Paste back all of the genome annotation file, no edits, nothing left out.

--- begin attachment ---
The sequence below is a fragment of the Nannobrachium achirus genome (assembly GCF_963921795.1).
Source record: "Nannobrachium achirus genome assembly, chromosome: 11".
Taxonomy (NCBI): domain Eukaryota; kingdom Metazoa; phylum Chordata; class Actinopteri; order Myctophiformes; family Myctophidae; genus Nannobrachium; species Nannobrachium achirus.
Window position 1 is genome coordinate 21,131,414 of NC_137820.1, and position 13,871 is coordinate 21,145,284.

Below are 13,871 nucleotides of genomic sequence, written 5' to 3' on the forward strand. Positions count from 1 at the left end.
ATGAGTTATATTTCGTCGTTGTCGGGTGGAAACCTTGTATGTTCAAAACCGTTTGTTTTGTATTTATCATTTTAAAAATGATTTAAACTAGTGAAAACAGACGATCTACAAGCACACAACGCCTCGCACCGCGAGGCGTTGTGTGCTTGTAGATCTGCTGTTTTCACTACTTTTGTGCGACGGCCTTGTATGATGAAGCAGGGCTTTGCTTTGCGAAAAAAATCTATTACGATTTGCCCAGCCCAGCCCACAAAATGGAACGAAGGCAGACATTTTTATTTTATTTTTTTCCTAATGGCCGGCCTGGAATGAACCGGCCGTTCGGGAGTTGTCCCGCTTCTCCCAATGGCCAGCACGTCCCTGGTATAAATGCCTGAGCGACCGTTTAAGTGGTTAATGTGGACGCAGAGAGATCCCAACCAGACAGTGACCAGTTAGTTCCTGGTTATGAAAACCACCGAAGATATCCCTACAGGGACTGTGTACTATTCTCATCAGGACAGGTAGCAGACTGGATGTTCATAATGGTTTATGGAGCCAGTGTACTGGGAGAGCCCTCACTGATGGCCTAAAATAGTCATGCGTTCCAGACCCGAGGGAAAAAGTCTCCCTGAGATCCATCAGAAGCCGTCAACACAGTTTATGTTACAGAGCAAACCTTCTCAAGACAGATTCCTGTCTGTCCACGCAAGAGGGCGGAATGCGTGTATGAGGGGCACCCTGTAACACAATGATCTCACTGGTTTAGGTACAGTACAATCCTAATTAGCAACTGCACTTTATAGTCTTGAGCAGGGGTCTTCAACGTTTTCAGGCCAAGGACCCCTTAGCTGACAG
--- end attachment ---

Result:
The sequence below is a fragment of the Nannobrachium achirus genome (assembly GCF_963921795.1).
Source record: "Nannobrachium achirus genome assembly, chromosome: 11".
Taxonomy (NCBI): domain Eukaryota; kingdom Metazoa; phylum Chordata; class Actinopteri; order Myctophiformes; family Myctophidae; genus Nannobrachium; species Nannobrachium achirus.
Window position 1 is genome coordinate 21,131,414 of NC_137820.1, and position 13,871 is coordinate 21,145,284.

Below are 13,871 nucleotides of genomic sequence, written 5' to 3' on the forward strand. Positions count from 1 at the left end.
ATGAGTTATATTTCGTCGTTGTCGGGTGGAAACCTTGTATGTTCAAAACCGTTTGTTTTGTATTTATCATTTTAAAAATGATTTAAACTAGTGAAAACAGACGATCTACAAGCACACAACGCCTCGCACCGCGAGGCGTTGTGTGCTTGTAGATCTGCTGTTTTCACTACTTTTGTGCGACGGCCTTGTATGATGAAGCAGGGCTTTGCTTTGCGAAAAAAATCTATTACGATTTGCCCAGCCCAGCCCACAAAATGGAACGAAGGCAGACATTTTTATTTTATTTTTTTCCTAATGGCCGGCCTGGAATGAACCGGCCGTTCGGGAGTTGTCCCGCTTCTCCCAATGGCCAGCACGTCCCTGGTATAAATGCCTGAGCGACCGTTTAAGTGGTTAATGTGGACGCAGAGAGATCCCAACCAGACAGTGACCAGTTAGTTCCTGGTTATGAAAACCACCGAAGATATCCCTACAGGGACTGTGTACTATTCTCATCAGGACAGGTAGCAGACTGGATGTTCATAATGGTTTATGGAGCCAGTGTACTGGGAGAGCCCTCACTGATGGCCTAAAATAGTCATGCGTTCCAGACCCGAGGGAAAAAGTCTCCCTGAGATCCATCAGAAGCCGTCAACACAGTTTATGTTACAGAGCAAACCTTCTCAAGACAGATTCCTGTCTGTCCACGCAAGAGGGCGGAATGCGTGTATGAGGGGCACCCTGTAACACAATGATCTCACTGGTTTAGGTACAGTACAATCCTAATTAGCAACTGCACTTTATAGTCTTGAGCAGGGGTCTTCAACGTTTTCAGGCCAAGGACCCCTTAGCTGACAG